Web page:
As a writer-producer for the National Association of REALTORS® based in Washington, Sam Silverstein develops articles and videos for NAR's members and others interested in its activities, statistics and research. You can contact him at SSilverstein@realtors.org.
Set Clear Rules Before Working With Anyone
The key to making sure unforeseen obstacles don’t snag your client’s transaction is to communicate, communicate, communicate.
November 5, 2018
Sellers who won’t budge on the price they want for their homes. Buyers who can’t decide what they’re looking for in a property. Other real estate professionals involved in a transaction who just won’t cooperate. You can raise your chances of avoiding these common problems by setting the proper expectations before you invest any time in working with someone, Greg Glosson, ABR, CRS, managing broker at Fast Track Realty in Memphis, Tenn., said Sunday at the REALTORS® Conference & Expo in Boston.
The key is to build trust with clients and colleagues at the start of a working relationship, which will give you the credibility and authority to stay on top of the deals you manage, Glosson said. By laying out how you do business in advance, you’ll be in a better position to keep things moving as a transaction proceeds. Don’t be afraid to be upfront with people and let them know how you operate. “Say, ‘I’m going to be available for you, and I’d like you to be available for me,’” Glosson said.
When you have an initial consultation with a prospective buyer, emphasize that they need to know what they are looking for in a home so they are prepared to decide quickly if they want to make an offer on a property you show them, Glosson said. In addition, make it clear that you won’t invest time in working with them unless they are preapproved for a mortgage or are planning to pay cash.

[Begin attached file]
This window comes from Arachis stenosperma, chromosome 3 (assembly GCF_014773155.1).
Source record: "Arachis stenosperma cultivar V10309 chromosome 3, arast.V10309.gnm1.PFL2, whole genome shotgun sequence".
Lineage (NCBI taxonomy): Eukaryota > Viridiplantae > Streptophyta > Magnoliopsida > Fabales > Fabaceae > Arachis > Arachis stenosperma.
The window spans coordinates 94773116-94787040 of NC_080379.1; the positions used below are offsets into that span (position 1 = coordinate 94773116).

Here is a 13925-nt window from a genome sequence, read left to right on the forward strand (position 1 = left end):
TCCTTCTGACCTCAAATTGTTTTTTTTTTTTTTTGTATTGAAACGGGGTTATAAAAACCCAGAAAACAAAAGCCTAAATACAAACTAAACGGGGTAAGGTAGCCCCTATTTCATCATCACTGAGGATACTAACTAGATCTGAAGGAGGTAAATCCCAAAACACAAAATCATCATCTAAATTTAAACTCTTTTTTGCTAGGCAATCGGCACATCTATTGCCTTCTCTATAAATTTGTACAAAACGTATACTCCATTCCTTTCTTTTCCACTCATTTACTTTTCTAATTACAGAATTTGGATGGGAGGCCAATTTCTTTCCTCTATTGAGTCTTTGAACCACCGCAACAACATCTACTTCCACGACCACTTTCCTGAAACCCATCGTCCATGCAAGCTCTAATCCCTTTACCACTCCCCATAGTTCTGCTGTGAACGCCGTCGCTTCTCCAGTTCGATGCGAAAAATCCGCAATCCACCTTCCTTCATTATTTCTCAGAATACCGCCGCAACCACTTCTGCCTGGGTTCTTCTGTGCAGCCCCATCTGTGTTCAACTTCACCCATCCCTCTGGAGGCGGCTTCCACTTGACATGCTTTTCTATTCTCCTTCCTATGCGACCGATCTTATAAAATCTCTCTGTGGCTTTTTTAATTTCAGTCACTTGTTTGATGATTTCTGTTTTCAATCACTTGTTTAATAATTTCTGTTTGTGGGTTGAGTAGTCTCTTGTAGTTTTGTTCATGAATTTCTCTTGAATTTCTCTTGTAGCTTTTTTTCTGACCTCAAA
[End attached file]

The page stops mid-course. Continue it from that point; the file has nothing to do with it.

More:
Also, be sure that spouses or other co-buyers are in agreement about their goals and that no one has unrealistic expectations that could cause them to balk when time is of the essence, he said. “If you sleep on it, you won’t sleep in it.” Keep in mind that you may have to help people understand that what they’ve heard about the homebuying process may not be realistic, he added.
It’s also important to be clear with sellers about what they need to do before you agree to list their property, and look for signs that they aren’t prepared to cooperate, Glosson said. This will help you avoid clients who won’t declutter their homes, insist on being there during showings, refuse to follow your advice on counteroffers, or otherwise impede your ability to find a buyer for their property, he said. “Some listings are not worth it. … It all goes back to the seller consultation process.”
You should also establish ground rules when a deal goes under contract, and you have to work with the agent on the other side of the transaction, Glosson said. Make sure you agree upfront about how you will communicate, understand how the other agent interacts with their client, and ask about potential obstacles that could come up later.
Unlike potential clients who pose red flags, however, you may not be able to avoid other real estate professionals you’d rather not work with on a transaction. For these situations, Glosson has a simple piece of advice: “Sometimes, you just have to get it done.”